23 June 2014. DO Read This Propaganda Bullshit from AsiaNews… It Shows You the Contempt that some in the Curia Have for the Orthodox Church.

Uniate SS 1943

Uniate priests blessing the SS… now, that’s “the truth”…


I want you to read a horrible piece from AsiaNews… you have to know what some papists think of us. One of the major supporters of the Fascist junta in the Ukraine is the Roman Curia. It doesn’t mean that the RCs down the street agree or even know of this, but you must be aware that some in Rome hold us in utter contempt as we don’t kiss the Pope of Rome’s ass like their Uniate running dogs do. Yes, let’s look at the truth… in 1596, some Orthodox hierarchs in Little Russia sold out the Church, kissed the Pope’s ass, and became Uniates. In truth, that means that the Unia is an apostate organisation. All of the apostates died out, but the organisation remains apostate… it was Orthodox, but it renounced the truth to follow the Pope of Rome and his fripperies. That means that Shevchuk is a conscious apostate, as he KNOWS that the Unia came about as a turning away from the Church of Christ. Most rank n’ file Uniates only know what their clergy tell them… many of them truly believe the rotten mantra, “Orthodox in union with Rome”. Of course, that isn’t so… for instance, Rome still forbids Uniates from ordaining married men in North America, and Uniates crawl on their bellies and kiss the Pope’s big toe in an attempt to win his favour in this. If they were truly independent churches, they wouldn’t have to do that.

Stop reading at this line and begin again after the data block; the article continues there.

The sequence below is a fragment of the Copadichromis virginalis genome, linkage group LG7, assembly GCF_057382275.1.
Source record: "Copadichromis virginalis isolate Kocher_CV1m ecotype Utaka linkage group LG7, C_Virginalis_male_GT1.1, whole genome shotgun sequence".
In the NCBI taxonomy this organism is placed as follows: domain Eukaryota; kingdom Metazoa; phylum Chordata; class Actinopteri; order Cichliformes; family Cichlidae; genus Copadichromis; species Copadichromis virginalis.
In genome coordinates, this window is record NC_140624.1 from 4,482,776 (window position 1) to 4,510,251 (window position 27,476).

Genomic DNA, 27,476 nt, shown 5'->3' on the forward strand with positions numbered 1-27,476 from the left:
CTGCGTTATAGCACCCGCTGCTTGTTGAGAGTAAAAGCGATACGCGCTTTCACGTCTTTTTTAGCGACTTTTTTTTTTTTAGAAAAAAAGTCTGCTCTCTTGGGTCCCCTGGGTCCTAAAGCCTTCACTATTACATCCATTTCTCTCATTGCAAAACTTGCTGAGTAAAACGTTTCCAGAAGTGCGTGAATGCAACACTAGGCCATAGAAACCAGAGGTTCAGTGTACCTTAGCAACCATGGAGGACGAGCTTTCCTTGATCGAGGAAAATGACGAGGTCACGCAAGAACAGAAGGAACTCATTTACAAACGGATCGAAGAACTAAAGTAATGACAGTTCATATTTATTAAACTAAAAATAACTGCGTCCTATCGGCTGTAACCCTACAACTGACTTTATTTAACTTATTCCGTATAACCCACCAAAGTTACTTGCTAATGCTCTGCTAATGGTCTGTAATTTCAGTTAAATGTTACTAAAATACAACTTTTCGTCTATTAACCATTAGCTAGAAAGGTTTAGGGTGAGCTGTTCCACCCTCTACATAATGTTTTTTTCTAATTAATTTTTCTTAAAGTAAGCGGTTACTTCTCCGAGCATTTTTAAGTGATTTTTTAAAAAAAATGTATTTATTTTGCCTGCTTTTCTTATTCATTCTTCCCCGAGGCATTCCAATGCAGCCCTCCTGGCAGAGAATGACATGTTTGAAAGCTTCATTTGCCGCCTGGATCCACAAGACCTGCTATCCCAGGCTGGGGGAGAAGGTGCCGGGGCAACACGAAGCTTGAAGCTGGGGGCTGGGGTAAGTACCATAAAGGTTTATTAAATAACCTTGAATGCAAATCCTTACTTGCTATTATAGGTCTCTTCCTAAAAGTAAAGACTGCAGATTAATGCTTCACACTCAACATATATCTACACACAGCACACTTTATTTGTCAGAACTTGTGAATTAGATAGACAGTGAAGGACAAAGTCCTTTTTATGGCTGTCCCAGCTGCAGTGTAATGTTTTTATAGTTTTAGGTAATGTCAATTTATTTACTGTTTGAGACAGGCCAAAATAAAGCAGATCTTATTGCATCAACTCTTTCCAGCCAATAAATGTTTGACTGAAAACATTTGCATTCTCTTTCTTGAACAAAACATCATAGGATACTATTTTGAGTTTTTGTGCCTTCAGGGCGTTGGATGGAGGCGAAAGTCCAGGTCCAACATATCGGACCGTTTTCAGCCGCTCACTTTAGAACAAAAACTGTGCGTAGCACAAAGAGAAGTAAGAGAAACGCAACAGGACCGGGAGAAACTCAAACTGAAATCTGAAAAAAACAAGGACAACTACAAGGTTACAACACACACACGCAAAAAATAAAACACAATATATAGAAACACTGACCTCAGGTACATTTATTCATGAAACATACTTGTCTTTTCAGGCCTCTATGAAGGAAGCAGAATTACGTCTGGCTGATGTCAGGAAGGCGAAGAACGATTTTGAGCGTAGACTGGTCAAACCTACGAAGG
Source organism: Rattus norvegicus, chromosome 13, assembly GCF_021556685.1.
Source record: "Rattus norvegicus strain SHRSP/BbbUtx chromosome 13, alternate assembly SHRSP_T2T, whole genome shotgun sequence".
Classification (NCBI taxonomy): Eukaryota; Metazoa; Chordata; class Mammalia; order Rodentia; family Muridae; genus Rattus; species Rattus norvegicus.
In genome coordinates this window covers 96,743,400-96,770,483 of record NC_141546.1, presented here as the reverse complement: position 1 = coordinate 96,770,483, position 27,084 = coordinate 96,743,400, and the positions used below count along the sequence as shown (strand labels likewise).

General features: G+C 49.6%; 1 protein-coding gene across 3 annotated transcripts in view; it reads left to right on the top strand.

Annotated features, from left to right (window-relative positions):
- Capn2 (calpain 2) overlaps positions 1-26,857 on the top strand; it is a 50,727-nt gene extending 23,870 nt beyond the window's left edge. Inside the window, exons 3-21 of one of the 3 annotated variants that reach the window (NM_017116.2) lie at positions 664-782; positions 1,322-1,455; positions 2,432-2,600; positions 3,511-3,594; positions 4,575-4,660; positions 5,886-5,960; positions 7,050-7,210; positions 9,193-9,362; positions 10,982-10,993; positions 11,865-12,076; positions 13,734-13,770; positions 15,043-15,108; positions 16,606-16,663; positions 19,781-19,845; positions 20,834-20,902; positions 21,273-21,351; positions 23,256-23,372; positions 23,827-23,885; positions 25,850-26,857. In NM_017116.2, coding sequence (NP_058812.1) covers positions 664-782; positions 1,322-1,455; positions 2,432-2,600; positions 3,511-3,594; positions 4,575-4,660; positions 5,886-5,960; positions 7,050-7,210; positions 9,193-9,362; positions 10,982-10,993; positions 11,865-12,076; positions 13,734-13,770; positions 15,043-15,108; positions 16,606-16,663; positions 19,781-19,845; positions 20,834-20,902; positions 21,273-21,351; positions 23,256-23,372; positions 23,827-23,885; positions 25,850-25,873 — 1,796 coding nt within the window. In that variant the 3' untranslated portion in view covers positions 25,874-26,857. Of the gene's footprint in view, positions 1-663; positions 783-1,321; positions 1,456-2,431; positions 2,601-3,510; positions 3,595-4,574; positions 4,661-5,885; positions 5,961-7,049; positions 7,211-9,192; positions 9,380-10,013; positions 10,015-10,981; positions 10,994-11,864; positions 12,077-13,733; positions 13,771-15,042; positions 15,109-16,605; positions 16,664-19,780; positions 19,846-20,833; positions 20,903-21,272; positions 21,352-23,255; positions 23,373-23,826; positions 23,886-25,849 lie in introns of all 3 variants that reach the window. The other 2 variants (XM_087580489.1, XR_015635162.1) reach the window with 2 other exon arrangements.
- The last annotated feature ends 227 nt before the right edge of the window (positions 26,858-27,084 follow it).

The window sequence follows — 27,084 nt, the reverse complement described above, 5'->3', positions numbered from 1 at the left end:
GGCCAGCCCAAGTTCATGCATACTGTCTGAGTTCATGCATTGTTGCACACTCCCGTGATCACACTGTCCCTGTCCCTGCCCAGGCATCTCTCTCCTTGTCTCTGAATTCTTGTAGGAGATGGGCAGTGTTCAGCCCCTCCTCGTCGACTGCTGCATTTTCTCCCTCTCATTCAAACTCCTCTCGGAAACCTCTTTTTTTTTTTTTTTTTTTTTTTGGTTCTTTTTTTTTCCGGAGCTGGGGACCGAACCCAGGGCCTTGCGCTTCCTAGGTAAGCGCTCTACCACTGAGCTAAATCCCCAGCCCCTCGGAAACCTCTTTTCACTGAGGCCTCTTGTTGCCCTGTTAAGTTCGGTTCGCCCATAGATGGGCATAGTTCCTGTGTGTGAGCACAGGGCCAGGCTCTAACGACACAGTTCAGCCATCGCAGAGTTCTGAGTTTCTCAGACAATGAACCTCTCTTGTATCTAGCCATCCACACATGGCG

However, this is what Rome believes… as a Greek acquaintance said to me many moons ago… “The Franks talk out of both sides of their mouths”. That hasn’t changed…